Germany has dropped discussions about Brexit negotiations between the UK and EU from a meeting of Brussels envoys next week because there has been no “tangible progress” in talks, according to EU diplomats.
Angela Merkel’s government, which currently holds the rotating presidency of the EU Council, had intended to discuss the trade deal talks during the meeting of ambassadors from the 27 member states but scrapped it because of the apparent stalemate.
An EU diplomat with knowledge of the council’s agenda confirmed to Reuters that Brexit had been removed following frustration over last week’s round of talks between UK chief negotiator David Frost and his counterpart Michel Barnier, which made no headway.
“Since there hasn’t been any tangible progress in EU-UK negotiations, the Brexit item was taken off the agenda,” an unnamed EU diplomat told The Guardian.
“We have had the whole summer completely wasted, a cabinet that doesn’t understand how the negotiations work, a prime minister who, I think, doesn’t understand how the negotiations work – because he is under the wrong impression that he can pull off negotiating at the 11th hour,” another EU official told the newspaper.
It comes amid growing pessimism in Brussels that a free trade deal can be agreed over the next six weeks. On Wednesday Mr Barnier repeated his call for an agreement before a mid-October summit of the bloc’s national leaders so it could be ratified by the end of 2020.
He said he had no plans to meet Mr Frost this week, before adding: “But perhaps next week, if conditions allow.”
Disagreements over state aid rules and fishing quotas have so far thwarted a deal. Beyond the biggest stumbling blocks, differences also linger in discussions on migration, security, dispute-settling mechanisms, human rights guarantees and other areas.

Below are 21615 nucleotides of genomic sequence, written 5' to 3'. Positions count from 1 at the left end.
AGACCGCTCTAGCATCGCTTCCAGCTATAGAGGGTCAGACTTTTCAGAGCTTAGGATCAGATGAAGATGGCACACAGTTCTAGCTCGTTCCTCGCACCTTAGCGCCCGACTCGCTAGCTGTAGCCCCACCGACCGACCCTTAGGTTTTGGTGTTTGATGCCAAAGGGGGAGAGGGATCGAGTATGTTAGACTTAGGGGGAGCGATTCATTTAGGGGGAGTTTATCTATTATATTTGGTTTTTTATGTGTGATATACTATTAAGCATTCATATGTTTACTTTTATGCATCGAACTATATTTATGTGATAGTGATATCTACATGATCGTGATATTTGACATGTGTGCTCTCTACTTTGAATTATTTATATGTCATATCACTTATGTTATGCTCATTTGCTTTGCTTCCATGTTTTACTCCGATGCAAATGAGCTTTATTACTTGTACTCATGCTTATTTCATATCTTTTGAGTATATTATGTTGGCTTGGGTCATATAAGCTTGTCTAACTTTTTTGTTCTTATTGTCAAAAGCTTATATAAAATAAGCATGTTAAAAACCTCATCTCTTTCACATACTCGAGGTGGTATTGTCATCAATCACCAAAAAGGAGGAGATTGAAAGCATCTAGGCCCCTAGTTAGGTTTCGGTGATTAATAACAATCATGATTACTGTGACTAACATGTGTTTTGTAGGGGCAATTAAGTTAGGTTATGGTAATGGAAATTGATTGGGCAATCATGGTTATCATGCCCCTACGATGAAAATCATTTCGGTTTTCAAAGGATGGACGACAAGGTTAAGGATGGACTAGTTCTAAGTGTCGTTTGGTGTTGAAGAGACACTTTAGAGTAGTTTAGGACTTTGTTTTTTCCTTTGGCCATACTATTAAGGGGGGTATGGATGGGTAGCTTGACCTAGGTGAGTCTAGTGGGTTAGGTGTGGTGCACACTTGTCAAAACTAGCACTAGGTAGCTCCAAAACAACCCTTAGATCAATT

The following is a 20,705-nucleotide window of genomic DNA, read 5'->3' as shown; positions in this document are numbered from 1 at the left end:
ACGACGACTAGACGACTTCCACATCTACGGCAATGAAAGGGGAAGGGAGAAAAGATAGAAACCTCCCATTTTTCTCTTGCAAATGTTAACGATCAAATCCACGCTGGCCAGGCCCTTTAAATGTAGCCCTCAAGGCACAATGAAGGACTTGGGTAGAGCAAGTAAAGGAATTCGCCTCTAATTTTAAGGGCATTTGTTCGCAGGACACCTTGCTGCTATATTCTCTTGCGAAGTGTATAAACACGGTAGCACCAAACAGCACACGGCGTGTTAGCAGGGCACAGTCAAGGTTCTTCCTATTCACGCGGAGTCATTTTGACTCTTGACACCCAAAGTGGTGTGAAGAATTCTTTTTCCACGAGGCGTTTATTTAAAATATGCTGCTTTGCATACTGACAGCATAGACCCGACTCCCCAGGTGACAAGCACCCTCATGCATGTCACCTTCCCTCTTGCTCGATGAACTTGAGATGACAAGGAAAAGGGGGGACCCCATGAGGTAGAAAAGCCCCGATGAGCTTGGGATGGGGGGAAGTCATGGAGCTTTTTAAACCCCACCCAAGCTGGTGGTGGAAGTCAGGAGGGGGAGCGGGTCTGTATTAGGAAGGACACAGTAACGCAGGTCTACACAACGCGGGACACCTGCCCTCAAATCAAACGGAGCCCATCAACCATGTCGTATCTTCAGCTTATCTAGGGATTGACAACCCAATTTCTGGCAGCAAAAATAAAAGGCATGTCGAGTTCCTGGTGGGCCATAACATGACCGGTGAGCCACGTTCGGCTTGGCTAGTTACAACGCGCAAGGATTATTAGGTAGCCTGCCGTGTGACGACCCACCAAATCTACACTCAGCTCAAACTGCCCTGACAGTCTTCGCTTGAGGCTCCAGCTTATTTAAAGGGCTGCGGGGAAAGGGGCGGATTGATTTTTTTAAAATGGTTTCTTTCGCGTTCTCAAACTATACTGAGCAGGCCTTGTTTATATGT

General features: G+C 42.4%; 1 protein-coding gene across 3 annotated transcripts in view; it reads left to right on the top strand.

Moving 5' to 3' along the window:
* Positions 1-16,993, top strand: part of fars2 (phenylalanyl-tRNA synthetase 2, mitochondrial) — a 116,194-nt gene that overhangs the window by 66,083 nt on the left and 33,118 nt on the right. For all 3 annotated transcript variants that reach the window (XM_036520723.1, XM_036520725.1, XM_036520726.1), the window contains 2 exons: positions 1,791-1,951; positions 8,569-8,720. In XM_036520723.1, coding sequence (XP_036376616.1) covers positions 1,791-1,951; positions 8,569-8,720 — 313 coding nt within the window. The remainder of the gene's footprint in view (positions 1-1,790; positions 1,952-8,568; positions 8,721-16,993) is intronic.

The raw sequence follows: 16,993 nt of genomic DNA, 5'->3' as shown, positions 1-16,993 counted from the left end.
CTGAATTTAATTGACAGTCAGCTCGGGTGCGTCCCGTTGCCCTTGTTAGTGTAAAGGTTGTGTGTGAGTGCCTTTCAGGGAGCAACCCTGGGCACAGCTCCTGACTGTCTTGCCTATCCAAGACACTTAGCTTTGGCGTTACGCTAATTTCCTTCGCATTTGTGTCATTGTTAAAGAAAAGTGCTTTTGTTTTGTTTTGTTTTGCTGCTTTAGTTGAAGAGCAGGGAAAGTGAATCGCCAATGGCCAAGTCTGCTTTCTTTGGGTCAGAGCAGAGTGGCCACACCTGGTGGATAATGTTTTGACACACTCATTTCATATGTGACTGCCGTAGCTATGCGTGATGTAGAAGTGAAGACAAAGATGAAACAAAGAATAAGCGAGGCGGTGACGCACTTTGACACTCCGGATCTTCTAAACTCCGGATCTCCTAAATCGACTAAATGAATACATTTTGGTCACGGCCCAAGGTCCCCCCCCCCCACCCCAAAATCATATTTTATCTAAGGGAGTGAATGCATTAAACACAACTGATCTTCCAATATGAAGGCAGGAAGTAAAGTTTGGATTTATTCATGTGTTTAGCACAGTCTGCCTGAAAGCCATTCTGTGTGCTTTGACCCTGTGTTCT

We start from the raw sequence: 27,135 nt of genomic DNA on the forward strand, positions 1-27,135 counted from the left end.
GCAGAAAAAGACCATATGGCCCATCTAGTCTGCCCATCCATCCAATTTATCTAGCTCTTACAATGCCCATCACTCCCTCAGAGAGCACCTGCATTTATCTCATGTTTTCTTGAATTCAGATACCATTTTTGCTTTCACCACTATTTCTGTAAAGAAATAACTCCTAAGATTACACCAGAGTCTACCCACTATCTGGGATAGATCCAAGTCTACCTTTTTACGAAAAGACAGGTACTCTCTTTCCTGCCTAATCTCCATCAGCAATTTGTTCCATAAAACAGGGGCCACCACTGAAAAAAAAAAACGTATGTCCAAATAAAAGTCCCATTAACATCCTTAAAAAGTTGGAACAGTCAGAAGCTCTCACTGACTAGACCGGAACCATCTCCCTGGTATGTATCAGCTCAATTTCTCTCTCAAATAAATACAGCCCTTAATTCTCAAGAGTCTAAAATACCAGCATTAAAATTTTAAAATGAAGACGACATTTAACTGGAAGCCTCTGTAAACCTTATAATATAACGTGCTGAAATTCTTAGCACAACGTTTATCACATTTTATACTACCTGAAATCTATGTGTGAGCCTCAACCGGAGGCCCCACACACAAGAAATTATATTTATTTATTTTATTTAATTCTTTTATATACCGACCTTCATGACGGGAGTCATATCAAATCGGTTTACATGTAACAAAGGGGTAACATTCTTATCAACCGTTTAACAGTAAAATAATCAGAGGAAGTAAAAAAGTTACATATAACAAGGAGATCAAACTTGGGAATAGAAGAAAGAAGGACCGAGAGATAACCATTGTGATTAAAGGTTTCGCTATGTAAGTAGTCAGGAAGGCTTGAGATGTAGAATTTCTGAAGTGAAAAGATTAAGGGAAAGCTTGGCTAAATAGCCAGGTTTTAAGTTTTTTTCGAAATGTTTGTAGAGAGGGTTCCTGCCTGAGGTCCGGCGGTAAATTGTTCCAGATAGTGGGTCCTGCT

Italian MEP Sandro Gozi, Italy’s former Europe minister, said on Wednesday: “I doubt even Angela Merkel or Emmanuel Macron would be able to transform a stalemate into a positive outcome … Every day that passes without concrete progress is a day closer to no-deal Brexit.”
Meanwhile, the government has announced a series of new advisory groups have been set up to support the UK’s post-Brexit trade talks.
The Department for International Trade has set up 11 groups covering a range of areas, such as life sciences and financial services, to help advise on negotiations.
The launch of the new advisory groups comes as ministers seek to step up talks with countries including Japan, the US, Australia and New Zealand. International trade secretary Liz Truss said that the government wants to strike deals benefiting “every part” of the UK.
“Talks with Japan, the US, Australia and New Zealand are entering their crucial latter stages, so it is only right that we step up engagement with vital industries to utilise their technical and strategic expertise,” she said.